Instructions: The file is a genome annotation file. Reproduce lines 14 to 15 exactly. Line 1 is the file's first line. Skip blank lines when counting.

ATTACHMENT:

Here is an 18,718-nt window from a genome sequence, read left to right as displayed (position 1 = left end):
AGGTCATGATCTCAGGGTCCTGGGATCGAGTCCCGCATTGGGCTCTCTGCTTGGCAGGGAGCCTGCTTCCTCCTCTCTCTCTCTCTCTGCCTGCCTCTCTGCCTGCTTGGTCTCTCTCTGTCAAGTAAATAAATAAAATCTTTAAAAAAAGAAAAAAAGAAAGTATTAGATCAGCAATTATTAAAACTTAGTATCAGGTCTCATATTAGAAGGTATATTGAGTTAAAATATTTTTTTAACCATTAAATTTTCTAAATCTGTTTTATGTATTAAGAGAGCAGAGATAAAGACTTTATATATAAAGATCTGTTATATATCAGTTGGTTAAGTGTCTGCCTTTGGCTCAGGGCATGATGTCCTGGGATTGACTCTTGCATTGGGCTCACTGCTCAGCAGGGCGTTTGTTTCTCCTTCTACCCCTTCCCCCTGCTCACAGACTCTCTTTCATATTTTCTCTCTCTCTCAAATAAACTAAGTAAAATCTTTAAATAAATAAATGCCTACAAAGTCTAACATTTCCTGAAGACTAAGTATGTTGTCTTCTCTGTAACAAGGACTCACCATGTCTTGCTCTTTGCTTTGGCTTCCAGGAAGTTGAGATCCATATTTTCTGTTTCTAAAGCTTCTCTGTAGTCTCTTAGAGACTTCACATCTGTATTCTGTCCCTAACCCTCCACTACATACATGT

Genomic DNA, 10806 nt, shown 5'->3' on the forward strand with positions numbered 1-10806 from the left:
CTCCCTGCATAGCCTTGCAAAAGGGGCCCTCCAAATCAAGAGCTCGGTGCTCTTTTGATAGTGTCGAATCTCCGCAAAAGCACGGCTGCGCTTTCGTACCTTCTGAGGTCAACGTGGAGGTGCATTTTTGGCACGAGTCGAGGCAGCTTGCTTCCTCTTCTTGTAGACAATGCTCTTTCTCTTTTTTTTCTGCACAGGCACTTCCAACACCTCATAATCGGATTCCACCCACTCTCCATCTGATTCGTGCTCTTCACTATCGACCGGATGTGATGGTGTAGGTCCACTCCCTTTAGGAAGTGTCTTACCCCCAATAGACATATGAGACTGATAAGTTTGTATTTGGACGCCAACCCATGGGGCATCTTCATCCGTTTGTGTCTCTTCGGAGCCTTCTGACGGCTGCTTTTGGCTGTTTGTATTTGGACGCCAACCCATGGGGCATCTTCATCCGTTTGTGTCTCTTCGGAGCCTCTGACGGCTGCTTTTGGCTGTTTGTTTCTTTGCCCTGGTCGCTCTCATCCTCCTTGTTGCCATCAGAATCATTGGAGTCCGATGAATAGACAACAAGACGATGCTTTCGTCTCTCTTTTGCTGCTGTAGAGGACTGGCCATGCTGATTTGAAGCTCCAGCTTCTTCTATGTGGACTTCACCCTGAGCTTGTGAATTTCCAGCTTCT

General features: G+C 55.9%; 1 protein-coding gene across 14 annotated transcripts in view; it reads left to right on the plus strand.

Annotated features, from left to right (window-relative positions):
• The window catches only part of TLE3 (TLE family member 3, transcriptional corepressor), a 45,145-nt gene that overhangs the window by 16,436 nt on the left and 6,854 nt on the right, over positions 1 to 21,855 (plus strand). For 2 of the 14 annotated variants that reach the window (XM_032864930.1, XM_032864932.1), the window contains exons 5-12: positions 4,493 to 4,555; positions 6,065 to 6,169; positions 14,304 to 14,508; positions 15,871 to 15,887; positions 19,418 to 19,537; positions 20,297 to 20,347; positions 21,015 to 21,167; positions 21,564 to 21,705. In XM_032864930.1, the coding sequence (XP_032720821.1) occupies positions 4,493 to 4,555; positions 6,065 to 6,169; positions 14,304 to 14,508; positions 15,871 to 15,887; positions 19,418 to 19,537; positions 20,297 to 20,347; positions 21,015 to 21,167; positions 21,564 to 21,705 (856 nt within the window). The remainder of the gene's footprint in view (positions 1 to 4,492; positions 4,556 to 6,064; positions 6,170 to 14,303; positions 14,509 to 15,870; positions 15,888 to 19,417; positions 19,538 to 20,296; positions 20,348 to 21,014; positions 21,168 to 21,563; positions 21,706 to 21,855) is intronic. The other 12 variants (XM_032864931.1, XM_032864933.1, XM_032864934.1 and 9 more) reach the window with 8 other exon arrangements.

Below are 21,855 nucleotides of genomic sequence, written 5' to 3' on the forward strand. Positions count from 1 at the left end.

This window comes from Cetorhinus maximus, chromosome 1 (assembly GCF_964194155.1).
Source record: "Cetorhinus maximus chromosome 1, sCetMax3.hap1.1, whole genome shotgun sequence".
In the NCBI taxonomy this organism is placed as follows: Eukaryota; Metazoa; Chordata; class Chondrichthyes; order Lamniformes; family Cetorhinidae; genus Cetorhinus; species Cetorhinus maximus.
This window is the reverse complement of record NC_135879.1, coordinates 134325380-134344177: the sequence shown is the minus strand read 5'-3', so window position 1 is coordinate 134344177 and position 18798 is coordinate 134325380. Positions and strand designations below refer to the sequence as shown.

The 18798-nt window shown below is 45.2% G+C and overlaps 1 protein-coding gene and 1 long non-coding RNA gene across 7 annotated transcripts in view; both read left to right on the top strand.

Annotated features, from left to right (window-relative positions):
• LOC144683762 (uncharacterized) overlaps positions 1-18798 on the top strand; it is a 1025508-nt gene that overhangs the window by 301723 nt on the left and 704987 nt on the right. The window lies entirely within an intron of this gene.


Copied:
Annotated features, from left to right (window-relative positions):
• LOC144683762 (uncharacterized) overlaps positions 1-18798 on the top strand; it is a 1025508-nt gene that overhangs the window by 301723 nt on the left and 704987 nt on the right. The window lies entirely within an intron of this gene.